Explosive new footage and images supplied to Kindness Project by Farm Transparency Project reveal the appalling conditions in which iconic Australian saltwater crocodiles are being forced to live, on farms owned by luxury French fashion house Hermès.
Most people aren’t aware that in order to produce milk, dairy cows are kept almost continuously pregnant. Unwanted male calves (known as ‘bobby calves’) are sent to slaughter in their first week of life so that their mothers’ milk can be harvested for human consumption.
Barry White, James Brown & Jack black are just three (gorgeous) faces of the 700,000 calves discarded by the Dairy Industry as “waste products” of milk production each year in Australia. At just four months old, their life has been a tumultuous one.
Born into the dairy industry to mothers who knew them for only five days, these three were destined for slaughter, but found a temporary reprieve through being purchased by a petting zoo.
With the best of intentions and a love of animals, people often don’t realise that the animals in petting zoos, as fragile babies, are often subjected to a lot of unnatural stresses. The stress of being taken from their mothers is often enough to lead to illness in young animals, and sure enough little Barry White struggled through two cases of pneumonia, stunting his growth such that he was the same size as his 3 month younger friends, James & Jack.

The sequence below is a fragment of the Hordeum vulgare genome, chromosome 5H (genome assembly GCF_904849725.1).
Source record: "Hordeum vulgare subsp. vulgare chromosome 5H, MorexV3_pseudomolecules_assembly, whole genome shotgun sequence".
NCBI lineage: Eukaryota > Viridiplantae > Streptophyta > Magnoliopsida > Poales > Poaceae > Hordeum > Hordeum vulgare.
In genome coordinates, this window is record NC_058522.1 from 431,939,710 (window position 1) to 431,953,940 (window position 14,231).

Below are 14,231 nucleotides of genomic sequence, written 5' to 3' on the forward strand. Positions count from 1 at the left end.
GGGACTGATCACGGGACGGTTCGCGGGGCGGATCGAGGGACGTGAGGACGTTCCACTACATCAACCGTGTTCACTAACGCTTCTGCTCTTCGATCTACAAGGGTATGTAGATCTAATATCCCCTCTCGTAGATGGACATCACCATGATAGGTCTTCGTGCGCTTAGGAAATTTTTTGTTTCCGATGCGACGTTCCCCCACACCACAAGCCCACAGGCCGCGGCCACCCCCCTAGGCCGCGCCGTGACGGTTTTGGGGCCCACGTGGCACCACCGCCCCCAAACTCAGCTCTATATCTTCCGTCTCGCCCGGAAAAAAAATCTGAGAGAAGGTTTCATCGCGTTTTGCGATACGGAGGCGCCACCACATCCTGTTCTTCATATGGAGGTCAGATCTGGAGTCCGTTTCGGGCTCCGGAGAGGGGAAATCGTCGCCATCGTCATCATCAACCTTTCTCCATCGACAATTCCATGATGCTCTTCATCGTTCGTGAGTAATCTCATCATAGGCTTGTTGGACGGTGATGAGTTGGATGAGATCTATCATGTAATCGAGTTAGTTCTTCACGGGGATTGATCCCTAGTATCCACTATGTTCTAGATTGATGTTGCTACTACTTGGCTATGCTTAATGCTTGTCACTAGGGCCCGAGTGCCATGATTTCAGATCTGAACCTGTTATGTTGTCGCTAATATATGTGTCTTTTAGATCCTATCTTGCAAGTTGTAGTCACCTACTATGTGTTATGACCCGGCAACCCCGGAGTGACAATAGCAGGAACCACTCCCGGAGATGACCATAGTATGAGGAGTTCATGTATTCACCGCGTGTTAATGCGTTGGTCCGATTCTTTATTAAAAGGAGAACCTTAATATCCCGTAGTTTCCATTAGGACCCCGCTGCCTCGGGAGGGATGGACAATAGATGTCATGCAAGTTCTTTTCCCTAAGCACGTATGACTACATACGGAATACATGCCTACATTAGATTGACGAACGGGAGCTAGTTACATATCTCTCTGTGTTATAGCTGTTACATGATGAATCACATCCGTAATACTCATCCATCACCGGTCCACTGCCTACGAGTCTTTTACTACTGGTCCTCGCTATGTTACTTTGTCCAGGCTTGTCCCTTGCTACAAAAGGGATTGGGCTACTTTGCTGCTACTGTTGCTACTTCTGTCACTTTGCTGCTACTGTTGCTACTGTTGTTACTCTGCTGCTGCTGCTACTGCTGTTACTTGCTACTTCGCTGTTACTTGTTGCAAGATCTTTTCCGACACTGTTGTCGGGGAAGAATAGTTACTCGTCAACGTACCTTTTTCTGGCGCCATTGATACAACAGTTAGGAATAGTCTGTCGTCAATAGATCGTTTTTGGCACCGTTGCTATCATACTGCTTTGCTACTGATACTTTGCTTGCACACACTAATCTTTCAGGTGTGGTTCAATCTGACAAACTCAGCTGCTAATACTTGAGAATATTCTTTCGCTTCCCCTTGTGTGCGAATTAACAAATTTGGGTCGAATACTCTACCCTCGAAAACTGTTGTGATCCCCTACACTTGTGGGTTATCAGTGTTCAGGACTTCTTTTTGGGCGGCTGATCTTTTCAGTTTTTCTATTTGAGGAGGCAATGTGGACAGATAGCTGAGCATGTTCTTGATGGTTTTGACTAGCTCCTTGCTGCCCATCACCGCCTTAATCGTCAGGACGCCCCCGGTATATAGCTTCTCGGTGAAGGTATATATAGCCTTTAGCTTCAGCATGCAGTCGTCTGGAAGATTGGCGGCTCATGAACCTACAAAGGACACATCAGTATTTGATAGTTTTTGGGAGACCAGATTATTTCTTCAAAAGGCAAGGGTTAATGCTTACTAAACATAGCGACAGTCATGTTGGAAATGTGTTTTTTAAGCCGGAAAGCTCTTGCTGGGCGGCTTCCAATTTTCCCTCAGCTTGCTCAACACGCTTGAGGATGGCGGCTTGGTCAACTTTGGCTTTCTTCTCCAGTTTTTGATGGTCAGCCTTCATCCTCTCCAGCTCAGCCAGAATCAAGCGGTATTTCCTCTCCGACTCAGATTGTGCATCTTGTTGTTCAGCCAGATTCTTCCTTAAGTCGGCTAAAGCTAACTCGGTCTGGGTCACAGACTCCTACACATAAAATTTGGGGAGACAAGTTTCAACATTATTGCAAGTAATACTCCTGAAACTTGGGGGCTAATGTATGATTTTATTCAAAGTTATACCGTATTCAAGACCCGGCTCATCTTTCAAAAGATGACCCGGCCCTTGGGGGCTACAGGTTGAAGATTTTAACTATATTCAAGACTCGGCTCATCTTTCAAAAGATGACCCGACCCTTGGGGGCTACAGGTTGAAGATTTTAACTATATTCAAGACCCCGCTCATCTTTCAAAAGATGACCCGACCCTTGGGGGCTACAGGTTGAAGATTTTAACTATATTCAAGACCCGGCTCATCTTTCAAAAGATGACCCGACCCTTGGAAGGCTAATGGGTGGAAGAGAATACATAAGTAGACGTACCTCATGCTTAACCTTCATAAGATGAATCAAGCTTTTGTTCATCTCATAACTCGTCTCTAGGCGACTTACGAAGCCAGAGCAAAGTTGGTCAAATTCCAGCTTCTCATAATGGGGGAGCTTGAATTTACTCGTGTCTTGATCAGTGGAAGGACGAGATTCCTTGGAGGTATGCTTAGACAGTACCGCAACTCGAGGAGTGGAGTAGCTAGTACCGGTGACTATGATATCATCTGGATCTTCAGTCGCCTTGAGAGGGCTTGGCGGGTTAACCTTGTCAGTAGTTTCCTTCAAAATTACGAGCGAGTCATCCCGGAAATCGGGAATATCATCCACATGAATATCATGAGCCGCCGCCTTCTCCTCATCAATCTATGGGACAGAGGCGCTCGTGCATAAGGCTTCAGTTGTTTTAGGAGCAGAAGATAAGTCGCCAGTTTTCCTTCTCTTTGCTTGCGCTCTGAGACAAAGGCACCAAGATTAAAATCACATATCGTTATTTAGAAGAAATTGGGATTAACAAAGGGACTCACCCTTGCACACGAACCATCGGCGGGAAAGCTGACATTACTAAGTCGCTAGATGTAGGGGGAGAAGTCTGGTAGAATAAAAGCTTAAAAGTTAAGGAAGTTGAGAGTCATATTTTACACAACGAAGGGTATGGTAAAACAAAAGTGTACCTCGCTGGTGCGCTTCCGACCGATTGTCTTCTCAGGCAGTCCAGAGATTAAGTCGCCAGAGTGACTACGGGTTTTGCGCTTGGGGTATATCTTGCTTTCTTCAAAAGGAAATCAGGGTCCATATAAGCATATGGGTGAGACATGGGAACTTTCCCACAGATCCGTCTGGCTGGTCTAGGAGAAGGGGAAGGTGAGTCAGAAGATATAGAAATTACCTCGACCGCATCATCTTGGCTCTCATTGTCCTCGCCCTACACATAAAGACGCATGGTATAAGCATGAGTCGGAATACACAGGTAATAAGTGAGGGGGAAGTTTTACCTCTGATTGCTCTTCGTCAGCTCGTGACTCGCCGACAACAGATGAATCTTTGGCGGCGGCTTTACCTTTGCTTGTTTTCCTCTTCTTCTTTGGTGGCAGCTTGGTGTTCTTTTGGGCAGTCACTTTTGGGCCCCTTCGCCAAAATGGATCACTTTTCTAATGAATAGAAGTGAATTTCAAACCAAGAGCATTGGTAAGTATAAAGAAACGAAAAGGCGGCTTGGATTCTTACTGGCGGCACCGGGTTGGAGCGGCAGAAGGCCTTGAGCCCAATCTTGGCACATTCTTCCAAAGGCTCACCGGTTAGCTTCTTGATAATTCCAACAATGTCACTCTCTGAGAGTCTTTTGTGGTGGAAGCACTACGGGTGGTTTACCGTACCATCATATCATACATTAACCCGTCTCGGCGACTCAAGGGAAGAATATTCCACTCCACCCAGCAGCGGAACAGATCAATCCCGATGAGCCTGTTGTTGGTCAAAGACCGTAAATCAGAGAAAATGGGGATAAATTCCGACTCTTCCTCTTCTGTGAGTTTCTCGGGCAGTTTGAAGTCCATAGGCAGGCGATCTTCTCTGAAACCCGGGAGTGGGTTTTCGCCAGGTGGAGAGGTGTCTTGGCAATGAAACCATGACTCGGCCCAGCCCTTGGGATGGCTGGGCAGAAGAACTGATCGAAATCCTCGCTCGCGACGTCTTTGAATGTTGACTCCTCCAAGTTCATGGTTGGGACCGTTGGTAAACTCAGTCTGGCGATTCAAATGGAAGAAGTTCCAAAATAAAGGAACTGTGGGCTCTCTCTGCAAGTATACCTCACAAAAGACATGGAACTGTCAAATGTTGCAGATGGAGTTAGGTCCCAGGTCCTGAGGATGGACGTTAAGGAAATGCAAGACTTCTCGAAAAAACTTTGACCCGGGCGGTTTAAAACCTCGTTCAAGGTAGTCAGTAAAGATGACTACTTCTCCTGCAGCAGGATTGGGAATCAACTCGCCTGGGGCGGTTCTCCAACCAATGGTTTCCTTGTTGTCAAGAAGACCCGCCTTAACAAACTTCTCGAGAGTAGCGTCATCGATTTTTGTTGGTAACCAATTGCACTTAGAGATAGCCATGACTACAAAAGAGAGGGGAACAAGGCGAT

Whilst it’s easy to see the appeal of petting cute baby animals from a human perspective, the reality from the perspective of the animals is often a grim one. These animals face many potential stresses such as travel trauma, mishandling, unsatisfactory care, denial of natural behaviours, and once they start to grow into adults they are sent off to the sale-yards (where their fate is usually a grisly one) and replaced with younger, ‘cuter’ versions.
Arriving at Little Oak at around 4 months old, these little boys were still as gorgeous to us as they possibly could be. Here they will be valued for who they are, not whether or not they produce milk nor only for their fleeting youth. These boys will be beautiful advocates for their beautiful brothers in the dairy industry, and for all of those animals exploited in petting zoos.
These boys have endured so much purely because of the demand for dairy products. The power to make a difference is in your hands, please learn more and choose wisely.